When it was my turn to walk up to a customer I could feel the fear begin to rise through my body. Starting in my lower gut and moving up through my chest until I could hear my rapidly beating heart thundering in my ears. It took everything I had to take my first faltering steps towards the new customer and keep my voice from cracking as I said hello and asked them if I could help. Since I was the new “kid” I was still learning the inventory and the different boy’s sizes, not remembering what size I had worn at any age growing up.

I found that once the conversation started the fear I was feeling would usually dissipate to a point where I began to feel more and more comfortable in the buyer-seller relationship. But, I think it was the assistant store manager, who seeing my discomfort, took me aside one Saturday morning and asked me how I was doing. I was more than a bit embarrassed when I told him that I was scared approaching customers. His response after a short laugh was to tell me that it was perfectly natural to feel some fear. That it was almost the same as an actor walking out on stage at the beginning of a play and the butterflies they experience. He then told me something that made perfect sense. He said these people are coming into our store because they want to buy new clothes for their child. They’re here and looking for help. Your role as a salesperson is to find out why they came into our store and then provide them the help they need in picking out the right items in the right size. And he finished our little pep-talk with this touchstone; just before you approach a new customer say to yourself, “Show time!” Feel the butterflies and add, “It’s OK to feel some fear, Michael. Just go ahead and do it.”

He was right. The fear would last maybe a minute or two, and then it became fun. Yes, fun. I wouldn’t want to go back to working retail now because the thought of standing on my feet for 8 hours would be pure hell. But I miss the opportunity to meet new people and see how fast I could develop some rapport with them, and then of course, how much I could sell them.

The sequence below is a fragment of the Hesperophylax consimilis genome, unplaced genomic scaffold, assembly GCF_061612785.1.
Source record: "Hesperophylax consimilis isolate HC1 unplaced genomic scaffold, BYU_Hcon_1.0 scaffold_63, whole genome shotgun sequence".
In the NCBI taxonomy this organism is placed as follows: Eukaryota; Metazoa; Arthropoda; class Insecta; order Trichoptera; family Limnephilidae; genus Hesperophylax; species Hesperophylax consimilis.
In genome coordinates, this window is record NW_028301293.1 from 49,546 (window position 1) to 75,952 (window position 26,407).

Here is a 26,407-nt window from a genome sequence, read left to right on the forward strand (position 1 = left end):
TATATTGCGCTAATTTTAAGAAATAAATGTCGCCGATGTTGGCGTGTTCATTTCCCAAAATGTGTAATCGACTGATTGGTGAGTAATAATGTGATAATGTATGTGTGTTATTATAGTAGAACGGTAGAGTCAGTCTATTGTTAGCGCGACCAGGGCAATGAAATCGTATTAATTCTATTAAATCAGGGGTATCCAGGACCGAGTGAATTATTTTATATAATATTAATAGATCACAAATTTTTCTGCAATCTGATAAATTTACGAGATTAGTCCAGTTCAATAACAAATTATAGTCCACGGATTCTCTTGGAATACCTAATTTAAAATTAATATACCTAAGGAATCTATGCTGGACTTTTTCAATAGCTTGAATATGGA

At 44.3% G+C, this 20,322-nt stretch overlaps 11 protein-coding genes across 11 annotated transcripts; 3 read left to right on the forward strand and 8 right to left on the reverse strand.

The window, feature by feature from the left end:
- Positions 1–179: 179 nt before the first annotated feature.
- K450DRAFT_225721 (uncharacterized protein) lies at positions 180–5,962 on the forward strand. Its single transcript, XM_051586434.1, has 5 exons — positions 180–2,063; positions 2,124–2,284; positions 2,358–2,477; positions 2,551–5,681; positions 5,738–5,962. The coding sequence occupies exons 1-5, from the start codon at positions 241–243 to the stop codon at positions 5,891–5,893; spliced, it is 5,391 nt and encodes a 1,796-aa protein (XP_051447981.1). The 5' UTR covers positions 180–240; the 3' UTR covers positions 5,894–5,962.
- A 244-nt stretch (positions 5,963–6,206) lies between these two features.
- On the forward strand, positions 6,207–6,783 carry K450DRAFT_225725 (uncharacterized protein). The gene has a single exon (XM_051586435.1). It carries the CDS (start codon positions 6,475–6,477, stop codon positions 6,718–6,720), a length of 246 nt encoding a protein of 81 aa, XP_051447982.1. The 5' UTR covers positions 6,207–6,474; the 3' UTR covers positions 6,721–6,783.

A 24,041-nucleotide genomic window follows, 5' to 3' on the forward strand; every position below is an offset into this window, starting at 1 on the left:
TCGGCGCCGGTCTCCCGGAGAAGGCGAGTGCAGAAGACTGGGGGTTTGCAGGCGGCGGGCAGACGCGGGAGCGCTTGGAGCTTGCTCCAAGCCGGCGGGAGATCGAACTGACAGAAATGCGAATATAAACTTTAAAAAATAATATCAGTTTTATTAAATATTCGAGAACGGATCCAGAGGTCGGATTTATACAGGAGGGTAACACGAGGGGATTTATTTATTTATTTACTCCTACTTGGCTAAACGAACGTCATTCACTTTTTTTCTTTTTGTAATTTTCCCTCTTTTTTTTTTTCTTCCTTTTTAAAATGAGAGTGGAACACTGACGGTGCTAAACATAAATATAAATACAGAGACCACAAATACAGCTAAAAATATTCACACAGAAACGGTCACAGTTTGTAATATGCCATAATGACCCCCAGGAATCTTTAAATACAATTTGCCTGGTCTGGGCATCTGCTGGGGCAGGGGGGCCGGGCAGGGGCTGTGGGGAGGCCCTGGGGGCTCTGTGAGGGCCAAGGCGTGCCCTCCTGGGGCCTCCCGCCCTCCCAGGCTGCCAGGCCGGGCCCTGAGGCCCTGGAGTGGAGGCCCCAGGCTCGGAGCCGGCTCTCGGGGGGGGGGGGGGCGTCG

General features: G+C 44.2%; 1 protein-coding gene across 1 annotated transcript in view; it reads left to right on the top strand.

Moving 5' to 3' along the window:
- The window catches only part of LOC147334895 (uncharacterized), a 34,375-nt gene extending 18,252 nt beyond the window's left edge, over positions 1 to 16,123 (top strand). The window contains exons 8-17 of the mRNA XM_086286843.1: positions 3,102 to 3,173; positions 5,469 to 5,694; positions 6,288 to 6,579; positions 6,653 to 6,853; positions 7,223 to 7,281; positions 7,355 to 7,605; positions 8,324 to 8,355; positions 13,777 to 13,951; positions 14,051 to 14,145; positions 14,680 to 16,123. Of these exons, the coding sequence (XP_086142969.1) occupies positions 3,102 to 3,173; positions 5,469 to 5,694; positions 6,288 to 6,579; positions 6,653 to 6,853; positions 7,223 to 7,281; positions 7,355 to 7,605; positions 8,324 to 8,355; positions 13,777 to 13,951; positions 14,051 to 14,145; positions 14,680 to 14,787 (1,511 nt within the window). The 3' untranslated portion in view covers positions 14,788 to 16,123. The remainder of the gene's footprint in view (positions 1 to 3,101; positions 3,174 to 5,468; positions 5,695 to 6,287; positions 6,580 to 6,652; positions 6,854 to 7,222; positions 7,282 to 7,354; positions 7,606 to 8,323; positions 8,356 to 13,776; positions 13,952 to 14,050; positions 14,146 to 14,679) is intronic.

What does fear feel like to you?

To your fearless life,

Michael

Some of My Favorite People Are Salespeople

14 Jan

Luckman’s Law: Most businesses fail due to a lack of revenue. That means a lack of sales. Your job security depends on your salespeople. Support them fully in 2013.

I’m a peddler. I have been one ever since I was a little kid. I was always finding something to sell to my neighbors. In the springtime it was flower and vegetable seed packets and as we got closer to Christmas it was greeting cards and holiday gift wrapping paper.

What’s a peddler? It’s a person who peddles. Not a good enough answer? How about one who sells a product or service. Or what we refer to today as, a salesperson.

Look around you. Do you see a computer, smartphone, iPad, telephone, lamp, mouse, pen, keyboard, desk etc? What do all these things have in common? If you answered all were bought in a retail store, you’d be correct. If you answered all were delivered to that store in a truck, you’d be right again.  If you answered, before all of the above happened, that a salesperson sat down with a buyer and sold them the product that you later liked and bought, you’d be absolutely right!

Regardless of how unique the product or service, someone called a buyer and set an appointment, sat down with that buyer and presented or demoed the product or service, and closed the sale. Without a salesperson doing that the greatest products in the world would just sit in a warehouse collecting dust.

If you work in a company that has salespeople selling for them, either company people or independent manufacturer’s representatives, you owe those people your job. If they didn’t go out day after day and fight the battle to sell your products over the competition, your company would lose sales. Lose enough sales and the business goes under.

Even if you don’t like salespeople, go up to one of your salespeople this week and thank them for all they do. That single gesture may be just enough to give that salesperson the confidence to have a banner year. And who wins if your sales team has a banner year? You do and all your co-workers as well.

Hey, you may even want to buy a salesperson lunch.

To my favorite people,

Michael